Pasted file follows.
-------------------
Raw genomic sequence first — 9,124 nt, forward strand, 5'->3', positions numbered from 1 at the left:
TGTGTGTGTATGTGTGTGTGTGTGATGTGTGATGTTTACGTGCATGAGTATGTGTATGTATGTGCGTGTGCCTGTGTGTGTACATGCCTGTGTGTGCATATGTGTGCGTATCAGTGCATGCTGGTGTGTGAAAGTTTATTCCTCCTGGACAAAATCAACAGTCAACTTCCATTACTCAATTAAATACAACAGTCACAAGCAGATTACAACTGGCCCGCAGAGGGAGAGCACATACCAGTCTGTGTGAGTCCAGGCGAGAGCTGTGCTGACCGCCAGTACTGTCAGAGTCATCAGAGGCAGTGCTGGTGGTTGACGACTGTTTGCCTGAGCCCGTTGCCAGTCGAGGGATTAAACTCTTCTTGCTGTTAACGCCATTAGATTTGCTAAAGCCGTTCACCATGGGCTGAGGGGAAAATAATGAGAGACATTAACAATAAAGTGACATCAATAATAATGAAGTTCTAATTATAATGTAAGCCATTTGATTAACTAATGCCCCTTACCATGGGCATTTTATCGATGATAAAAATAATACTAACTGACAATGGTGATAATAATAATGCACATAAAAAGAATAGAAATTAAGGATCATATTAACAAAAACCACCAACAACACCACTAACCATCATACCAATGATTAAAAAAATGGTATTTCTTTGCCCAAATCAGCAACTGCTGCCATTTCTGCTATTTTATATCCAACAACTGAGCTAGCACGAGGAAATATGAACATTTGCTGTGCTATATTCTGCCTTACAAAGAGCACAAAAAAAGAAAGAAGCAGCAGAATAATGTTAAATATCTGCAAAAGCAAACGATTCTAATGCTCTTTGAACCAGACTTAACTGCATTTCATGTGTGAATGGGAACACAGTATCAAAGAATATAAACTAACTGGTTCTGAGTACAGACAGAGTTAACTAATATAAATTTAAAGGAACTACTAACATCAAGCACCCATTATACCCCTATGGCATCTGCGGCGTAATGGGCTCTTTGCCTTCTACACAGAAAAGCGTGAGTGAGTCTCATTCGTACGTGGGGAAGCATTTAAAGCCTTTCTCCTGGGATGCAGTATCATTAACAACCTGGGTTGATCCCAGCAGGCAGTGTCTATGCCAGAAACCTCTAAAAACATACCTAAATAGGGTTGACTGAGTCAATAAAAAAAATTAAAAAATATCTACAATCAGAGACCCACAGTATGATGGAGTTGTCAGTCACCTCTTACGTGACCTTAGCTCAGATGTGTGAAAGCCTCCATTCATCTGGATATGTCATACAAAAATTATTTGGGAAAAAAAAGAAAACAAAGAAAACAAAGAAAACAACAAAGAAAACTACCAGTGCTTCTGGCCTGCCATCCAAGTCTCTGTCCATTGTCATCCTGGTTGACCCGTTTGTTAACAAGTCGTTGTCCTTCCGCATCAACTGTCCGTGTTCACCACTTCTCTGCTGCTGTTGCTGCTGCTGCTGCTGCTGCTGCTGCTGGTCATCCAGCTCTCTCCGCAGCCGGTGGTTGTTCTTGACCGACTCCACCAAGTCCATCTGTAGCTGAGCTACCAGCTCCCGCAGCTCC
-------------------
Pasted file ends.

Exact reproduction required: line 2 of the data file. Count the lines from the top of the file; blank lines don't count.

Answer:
TGTGTGTGTATGTGTGTGTGTGTGATGTGTGATGTTTACGTGCATGAGTATGTGTATGTATGTGCGTGTGCCTGTGTGTGTACATGCCTGTGTGTGCATATGTGTGCGTATCAGTGCATGCTGGTGTGTGAAAGTTTATTCCTCCTGGACAAAATCAACAGTCAACTTCCATTACTCAATTAAATACAACAGTCACAAGCAGATTACAACTGGCCCGCAGAGGGAGAGCACATACCAGTCTGTGTGAGTCCAGGCGAGAGCTGTGCTGACCGCCAGTACTGTCAGAGTCATCAGAGGCAGTGCTGGTGGTTGACGACTGTTTGCCTGAGCCCGTTGCCAGTCGAGGGATTAAACTCTTCTTGCTGTTAACGCCATTAGATTTGCTAAAGCCGTTCACCATGGGCTGAGGGGAAAATAATGAGAGACATTAACAATAAAGTGACATCAATAATAATGAAGTTCTAATTATAATGTAAGCCATTTGATTAACTAATGCCCCTTACCATGGGCATTTTATCGATGATAAAAATAATACTAACTGACAATGGTGATAATAATAATGCACATAAAAAGAATAGAAATTAAGGATCATATTAACAAAAACCACCAACAACACCACTAACCATCATACCAATGATTAAAAAAATGGTATTTCTTTGCCCAAATCAGCAACTGCTGCCATTTCTGCTATTTTATATCCAACAACTGAGCTAGCACGAGGAAATATGAACATTTGCTGTGCTATATTCTGCCTTACAAAGAGCACAAAAAAAGAAAGAAGCAGCAGAATAATGTTAAATATCTGCAAAAGCAAACGATTCTAATGCTCTTTGAACCAGACTTAACTGCATTTCATGTGTGAATGGGAACACAGTATCAAAGAATATAAACTAACTGGTTCTGAGTACAGACAGAGTTAACTAATATAAATTTAAAGGAACTACTAACATCAAGCACCCATTATACCCCTATGGCATCTGCGGCGTAATGGGCTCTTTGCCTTCTACACAGAAAAGCGTGAGTGAGTCTCATTCGTACGTGGGGAAGCATTTAAAGCCTTTCTCCTGGGATGCAGTATCATTAACAACCTGGGTTGATCCCAGCAGGCAGTGTCTATGCCAGAAACCTCTAAAAACATACCTAAATAGGGTTGACTGAGTCAATAAAAAAAATTAAAAAATATCTACAATCAGAGACCCACAGTATGATGGAGTTGTCAGTCACCTCTTACGTGACCTTAGCTCAGATGTGTGAAAGCCTCCATTCATCTGGATATGTCATACAAAAATTATTTGGGAAAAAAAAGAAAACAAAGAAAACAAAGAAAACAACAAAGAAAACTACCAGTGCTTCTGGCCTGCCATCCAAGTCTCTGTCCATTGTCATCCTGGTTGACCCGTTTGTTAACAAGTCGTTGTCCTTCCGCATCAACTGTCCGTGTTCACCACTTCTCTGCTGCTGTTGCTGCTGCTGCTGCTGCTGCTGCTGCTGGTCATCCAGCTCTCTCCGCAGCCGGTGGTTGTTCTTGACCGACTCCACCAAGTCCATCTGTAGCTGAGCTACCAGCTCCCGCAGCTCC